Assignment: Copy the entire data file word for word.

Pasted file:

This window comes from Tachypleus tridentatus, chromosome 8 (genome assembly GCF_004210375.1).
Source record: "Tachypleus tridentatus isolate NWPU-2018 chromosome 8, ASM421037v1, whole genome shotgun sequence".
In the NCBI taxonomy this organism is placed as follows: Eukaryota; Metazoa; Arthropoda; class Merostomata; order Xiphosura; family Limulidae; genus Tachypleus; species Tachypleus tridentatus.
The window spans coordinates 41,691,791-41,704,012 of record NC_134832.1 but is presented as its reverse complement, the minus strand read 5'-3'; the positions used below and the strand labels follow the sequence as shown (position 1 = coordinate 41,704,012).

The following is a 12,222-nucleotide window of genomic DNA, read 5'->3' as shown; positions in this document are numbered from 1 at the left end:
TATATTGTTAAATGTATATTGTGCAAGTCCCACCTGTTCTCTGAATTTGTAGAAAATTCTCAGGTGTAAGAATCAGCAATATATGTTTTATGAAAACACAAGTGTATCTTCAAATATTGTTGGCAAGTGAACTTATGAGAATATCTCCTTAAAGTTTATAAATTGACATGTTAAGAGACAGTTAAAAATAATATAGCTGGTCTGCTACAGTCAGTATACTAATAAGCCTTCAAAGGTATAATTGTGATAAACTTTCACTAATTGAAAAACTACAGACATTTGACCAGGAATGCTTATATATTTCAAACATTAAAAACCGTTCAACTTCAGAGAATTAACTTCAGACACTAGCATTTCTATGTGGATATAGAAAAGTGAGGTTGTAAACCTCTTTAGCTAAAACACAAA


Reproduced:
This window comes from Tachypleus tridentatus, chromosome 8 (genome assembly GCF_004210375.1).
Source record: "Tachypleus tridentatus isolate NWPU-2018 chromosome 8, ASM421037v1, whole genome shotgun sequence".
In the NCBI taxonomy this organism is placed as follows: Eukaryota; Metazoa; Arthropoda; class Merostomata; order Xiphosura; family Limulidae; genus Tachypleus; species Tachypleus tridentatus.
The window spans coordinates 41,691,791-41,704,012 of record NC_134832.1 but is presented as its reverse complement, the minus strand read 5'-3'; the positions used below and the strand labels follow the sequence as shown (position 1 = coordinate 41,704,012).

The following is a 12,222-nucleotide window of genomic DNA, read 5'->3' as shown; positions in this document are numbered from 1 at the left end:
TATATTGTTAAATGTATATTGTGCAAGTCCCACCTGTTCTCTGAATTTGTAGAAAATTCTCAGGTGTAAGAATCAGCAATATATGTTTTATGAAAACACAAGTGTATCTTCAAATATTGTTGGCAAGTGAACTTATGAGAATATCTCCTTAAAGTTTATAAATTGACATGTTAAGAGACAGTTAAAAATAATATAGCTGGTCTGCTACAGTCAGTATACTAATAAGCCTTCAAAGGTATAATTGTGATAAACTTTCACTAATTGAAAAACTACAGACATTTGACCAGGAATGCTTATATATTTCAAACATTAAAAACCGTTCAACTTCAGAGAATTAACTTCAGACACTAGCATTTCTATGTGGATATAGAAAAGTGAGGTTGTAAACCTCTTTAGCTAAAACACAAA